DITTER, D. J.
The question in this case is whether certain debentures which purported to evidence corporate indebtedness were, for federal income tax purposes, in reality shares of stock. Contending payments to debenture holders were interest, the corporation took deductions which were disallowed by Internal Revenue. The tax difference was then paid and this suit brought for its recovery. A jury having found against the taxpayer, appropriate motions for post trial relief are now before the court. I conclude that judgment for plaintiff, notwithstanding the verdict, must be awarded.
Fischer Machine Company is a Pennsylvania corporation that builds and sells machines and parts. In 1946 it created a wholly owned subsidiary, Sicorp, to market patented addressing machines under the name "Scriptomatic."
Sicorp entered into an agreement with Resources and Facilities Corporation (REFAC) in 1959 to market these addressing machines overseas. The founder and president of REFAC is Eugene M. Lang. In 1960, he and Sicorp organized a Switzerland corporation, Scriptomatic S.A., to market Scriptomatic products in Europe. Lang held 25 per cent and Sicorp 75 per cent of the new company.
By 1962 Herbert W. Leonard was president of Sicorp. He had been employed by the company since 1951 and was principally responsible for the growth of its business. George Kooch was also employed by Sicorp in the middle 1950's and by 1962 was responsible for the production side of its operations.
In the late 1950's and early 1960's, Sicorp's business flourished. By 1962, however, it became apparent that computers would soon wrest away the market served by the large-sized Scriptomatic machines and that Sicorp would have to develop another market to survive. As a result, Leonard and Kooch produced two new machines that could be sold to small companies needing addressing service but which could not afford an expensive computer system. At the end of 1962, about a dozen of the smaller, less expensive machines had been sold, and Sicorp's executives felt it was in a favorable position to gain a good share of the addressing machine business. This was estimated to be somewhere between $125,000,000. and $200,000,000. a year. Lang testified that the overseas addressing market was as large as that of the United States and prospects for a significant share were good since the competition would be less severe.
In discussing a transition from large to small machines, Leonard discovered that Fischer's owner was reluctant to invest the additional capital required and was considering the sale of Sicorp. He then requested and received an option to purchase the company. Leonard contacted Lang and with him agreed to form a group of investors for the acquisition of Sicorp.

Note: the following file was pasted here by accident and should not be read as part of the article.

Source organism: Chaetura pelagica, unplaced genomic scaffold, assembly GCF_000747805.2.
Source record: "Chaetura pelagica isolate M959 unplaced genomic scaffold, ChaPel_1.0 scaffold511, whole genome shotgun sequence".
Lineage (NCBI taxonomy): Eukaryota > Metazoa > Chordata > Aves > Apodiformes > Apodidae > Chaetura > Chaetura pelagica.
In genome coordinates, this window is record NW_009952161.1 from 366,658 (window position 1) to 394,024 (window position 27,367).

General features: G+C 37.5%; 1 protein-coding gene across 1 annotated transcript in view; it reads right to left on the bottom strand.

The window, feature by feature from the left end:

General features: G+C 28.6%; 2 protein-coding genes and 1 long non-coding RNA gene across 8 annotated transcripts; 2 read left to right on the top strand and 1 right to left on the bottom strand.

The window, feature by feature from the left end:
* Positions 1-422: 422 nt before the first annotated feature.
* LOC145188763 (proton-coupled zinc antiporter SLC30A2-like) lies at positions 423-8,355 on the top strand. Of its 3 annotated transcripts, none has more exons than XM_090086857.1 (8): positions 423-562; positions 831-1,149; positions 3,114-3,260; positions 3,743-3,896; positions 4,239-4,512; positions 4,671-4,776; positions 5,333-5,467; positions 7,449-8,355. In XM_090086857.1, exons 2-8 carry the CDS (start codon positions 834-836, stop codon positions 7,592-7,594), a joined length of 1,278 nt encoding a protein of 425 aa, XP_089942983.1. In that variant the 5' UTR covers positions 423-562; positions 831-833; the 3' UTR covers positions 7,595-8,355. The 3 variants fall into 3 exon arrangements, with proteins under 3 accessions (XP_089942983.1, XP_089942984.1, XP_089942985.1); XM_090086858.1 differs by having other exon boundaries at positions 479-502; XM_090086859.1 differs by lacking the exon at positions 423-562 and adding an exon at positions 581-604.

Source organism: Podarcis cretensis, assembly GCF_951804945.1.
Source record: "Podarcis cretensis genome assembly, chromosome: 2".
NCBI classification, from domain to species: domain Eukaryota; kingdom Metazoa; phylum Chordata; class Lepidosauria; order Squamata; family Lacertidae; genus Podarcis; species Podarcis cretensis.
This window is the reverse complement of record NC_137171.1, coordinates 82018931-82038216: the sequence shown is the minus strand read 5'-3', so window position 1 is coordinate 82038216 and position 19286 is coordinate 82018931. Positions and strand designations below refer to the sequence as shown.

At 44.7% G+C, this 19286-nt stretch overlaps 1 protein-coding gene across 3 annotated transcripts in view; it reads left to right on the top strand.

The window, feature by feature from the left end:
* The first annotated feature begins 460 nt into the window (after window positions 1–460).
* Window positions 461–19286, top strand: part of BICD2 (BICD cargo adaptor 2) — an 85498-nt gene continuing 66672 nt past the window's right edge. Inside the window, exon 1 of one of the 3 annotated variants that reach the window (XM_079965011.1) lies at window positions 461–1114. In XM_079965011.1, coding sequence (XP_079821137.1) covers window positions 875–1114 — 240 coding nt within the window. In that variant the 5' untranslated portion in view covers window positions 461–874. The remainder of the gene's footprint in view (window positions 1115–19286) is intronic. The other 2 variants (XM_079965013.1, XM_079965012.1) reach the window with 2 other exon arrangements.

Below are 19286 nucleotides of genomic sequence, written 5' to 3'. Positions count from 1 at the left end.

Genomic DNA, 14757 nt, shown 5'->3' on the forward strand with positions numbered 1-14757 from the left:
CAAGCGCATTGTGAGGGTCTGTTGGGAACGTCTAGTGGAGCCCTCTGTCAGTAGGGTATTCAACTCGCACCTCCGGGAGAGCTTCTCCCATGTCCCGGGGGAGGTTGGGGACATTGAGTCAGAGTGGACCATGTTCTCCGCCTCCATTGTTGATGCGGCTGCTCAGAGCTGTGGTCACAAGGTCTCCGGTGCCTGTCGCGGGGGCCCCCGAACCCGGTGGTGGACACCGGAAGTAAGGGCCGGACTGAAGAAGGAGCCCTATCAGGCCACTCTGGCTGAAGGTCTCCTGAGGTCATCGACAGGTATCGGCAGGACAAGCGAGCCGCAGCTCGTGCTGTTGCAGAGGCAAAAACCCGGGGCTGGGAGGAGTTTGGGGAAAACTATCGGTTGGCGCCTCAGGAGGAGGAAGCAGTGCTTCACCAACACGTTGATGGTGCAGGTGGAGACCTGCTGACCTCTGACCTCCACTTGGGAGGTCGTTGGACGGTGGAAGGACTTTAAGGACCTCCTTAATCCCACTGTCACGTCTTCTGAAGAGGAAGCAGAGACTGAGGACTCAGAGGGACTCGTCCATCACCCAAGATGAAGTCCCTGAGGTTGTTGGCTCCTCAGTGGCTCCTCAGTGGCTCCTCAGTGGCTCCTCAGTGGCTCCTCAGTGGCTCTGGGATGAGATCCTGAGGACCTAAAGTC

Lang in turn went to Walter Mann, an individual with great entrepreneurial and financial experience, who had assisted Lang in forming another successful company some years before. Given the leadership of this enterprise, Mann quickly got in touch with various individuals and institutional investors. After a series of negotiations, Leonard, Kooch, Lang, and Mann concluded that the demands of prospective institutional investors were unacceptable and so they decided to go ahead and exercise the option, obtaining the money necessary to purchase the corporation from their own resources and those of their friends.
As a result, Fischer and Mann, who acted as agent for the group of investors, entered into an agreement. By its terms, the investors purchased the whole business of Sicorp including assets, goodwill, and trademarks. Fischer's inventory of addressing machine parts was to be paid for by a series of notes, retirable over a two year period, and payments for Fischer's patents were in accordance with a royalty arrangement. Thus, a new corporation, Scriptomatic, Inc., came into existence.
Originally it was planned that Leonard, Kooch, Lang and Mann were to get 33 1/3 percent of the common stock while other investors were to get 66 2/3 percent. This division was based on the fact that Leonard and Kooch not only contributed the option to purchase Sicorp but their managerial abilities which were essential to the future success of Scriptomatic. Lang and Mann, on the other hand, received their shares for promoting the successful financing of the company. However, the investors decided that Leonard and Kooch should be provided with an incentive. Therefore, approximately five per cent of the shares were placed in escrow on the understanding that Leonard and Kooch would receive them contingent upon Scriptomatic's achieving $100,000. of net retained earnings by 1966. This was readily accomplished in a much shorter time so that the actual capitalization of Scriptomatic, as modified by the escrow agreement, was as follows:
Number of Shares Percentage
Herbert Leonard &
George Kooch 2,205 28%
Eugene Lang 551.25 7%
Walter Mann 262.50 3 1/3%
Other Investors 4,856.25 61 2/3%
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